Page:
Referring to FIG. 3, numeral 18 indicates filter paper fixed at the bottom of the cartridge case 6. When the cartridge case 6 is received inside the body casing 1 (FIG. 1), the filter paper lies between the inner surface of the bottom of the body casing 1 and the bottom of the cartridge case 6 and acts as packing. Rubber packing material could be used instead of the filter paper, but with rubber packing material, sludge adheres to the outer circumferential surface and, when taking the cartridge case 6 out of the body casing 1, the rubber packing material remains inside the body casing 1, thereby causing the inconvenience of getting one's hand dirty in order to take out the thus remaining rubber packing material. However, if the filter paper 18 is fixed at the bottom of the cartridge case 6, the filter paper very favorably acts as a filter in its earlier stage and, then, acts as packing as it is clogged. In addition, because the filter paper is fixed at the bottom of the cartridge case 6, no special cleaning inside the body casing 1 is required. Similar filter paper 19 is provided between the supporting plate 13 and the inner surface of the bottom of the cartridge case 6.

Numeral 20 of FIG. 1 indicates a fixing spring spreading between the upper surface of the cartridge case 6 and the lid 4 so as to prevent the cartridge case 6 from shaking when received inside the body casing 1. The spring 20 presses the cartridge case 6 against the bottom of the body casing 1.

It is sufficient that the diameter of the air-release hole 12 (FIG. 1) bored in the pressure-receiving plate 11 is less than that of an inlet hole 2a of the inlet pipe 2 for the liquid to be filtered. As shown in FIG. 4, in order to provide a sectional square measure or area corresponding to a required hole diameter, the sectional square measure of the air-release hole 12 can be substantially restricted by appropriately choosing the diameter of the connection rod 15 extending through the air-release hole 12. Such restriction of the sectional square measure or area of the air-release hole 12 by means of the connection rod 15 will make it possible to practically enlarge the air-release hole 12 and aid in manufacturing.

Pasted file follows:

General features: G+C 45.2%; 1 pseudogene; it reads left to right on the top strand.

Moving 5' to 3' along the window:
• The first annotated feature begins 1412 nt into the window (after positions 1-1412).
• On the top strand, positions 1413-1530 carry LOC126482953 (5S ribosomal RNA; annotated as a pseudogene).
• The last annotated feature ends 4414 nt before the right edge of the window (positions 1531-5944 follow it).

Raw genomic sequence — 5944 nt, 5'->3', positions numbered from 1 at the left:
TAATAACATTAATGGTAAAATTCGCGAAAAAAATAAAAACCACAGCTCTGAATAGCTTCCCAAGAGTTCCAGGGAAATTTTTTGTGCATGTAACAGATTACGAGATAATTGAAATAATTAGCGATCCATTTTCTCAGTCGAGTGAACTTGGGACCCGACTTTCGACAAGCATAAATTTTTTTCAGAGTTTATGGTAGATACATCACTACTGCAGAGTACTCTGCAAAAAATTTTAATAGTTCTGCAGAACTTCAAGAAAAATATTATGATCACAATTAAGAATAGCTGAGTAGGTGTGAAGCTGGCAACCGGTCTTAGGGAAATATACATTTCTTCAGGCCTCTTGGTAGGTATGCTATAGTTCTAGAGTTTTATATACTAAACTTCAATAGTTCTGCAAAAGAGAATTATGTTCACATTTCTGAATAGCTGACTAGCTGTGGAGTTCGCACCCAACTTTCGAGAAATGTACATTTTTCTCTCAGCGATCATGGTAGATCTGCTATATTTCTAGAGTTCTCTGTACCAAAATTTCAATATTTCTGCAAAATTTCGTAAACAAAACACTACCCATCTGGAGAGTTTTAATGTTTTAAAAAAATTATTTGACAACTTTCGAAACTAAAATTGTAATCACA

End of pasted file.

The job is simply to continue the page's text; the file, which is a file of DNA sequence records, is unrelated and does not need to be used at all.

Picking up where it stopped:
However, it is to be noted that, of course, the connection rod 15 does not always need to restrict the diameter of the hole. In the place of the connection rod 15, a line-shaped or cord-shaped article can be used and having no connection rod at all will also work.

When applying a filtration apparatus in which the inlet hole 2a (FIG. 1) and the air-release hole 12 are 2 mm and 1 mm in diameter, respectively, to a filtration circuit for lubricating oil for an automobile's engine, at the time of idling of an engine having an operational oil pressure of 0.6 kg/cm2 (at about 1,000 rpm), it took 60 seconds for a liter of liquid to flow into the filtration apparatus having no air-release hole 12 while it took 53 seconds for the same liquid to flow into the filtration apparatus having the air-release hole of 1 mm in diameter. Furthermore, at 2,000 rpm when the operational oil pressure is 1 kg/cm2, it took 39 seconds per liter when no air-release hole and 33 seconds per liter when the air-release hole is 1 mm in diameter, and it is to be noted that the inflow of liquid increases 10% to 15% when the air-release hole 12 of the present application exists as compared with no hole. Thus the increased flow is recognized as the quantity of liquid which flows directly through the apparatus via the air-release hole 12 without being filtered. It has been confirmed that the quantity of lubricating oil filtered through a filtration apparatus is about 3% of the quantity of lubricating oil pumped by an engine pump. Thus, even if 10% to 15% of the lubricating oil flows through the filtration apparatus without being filtered as mentioned above, the unfiltered oil is about 0.3% to 0.45% of the total quantity of lubricating oil pumped and therefore is a quantity which can be ignored.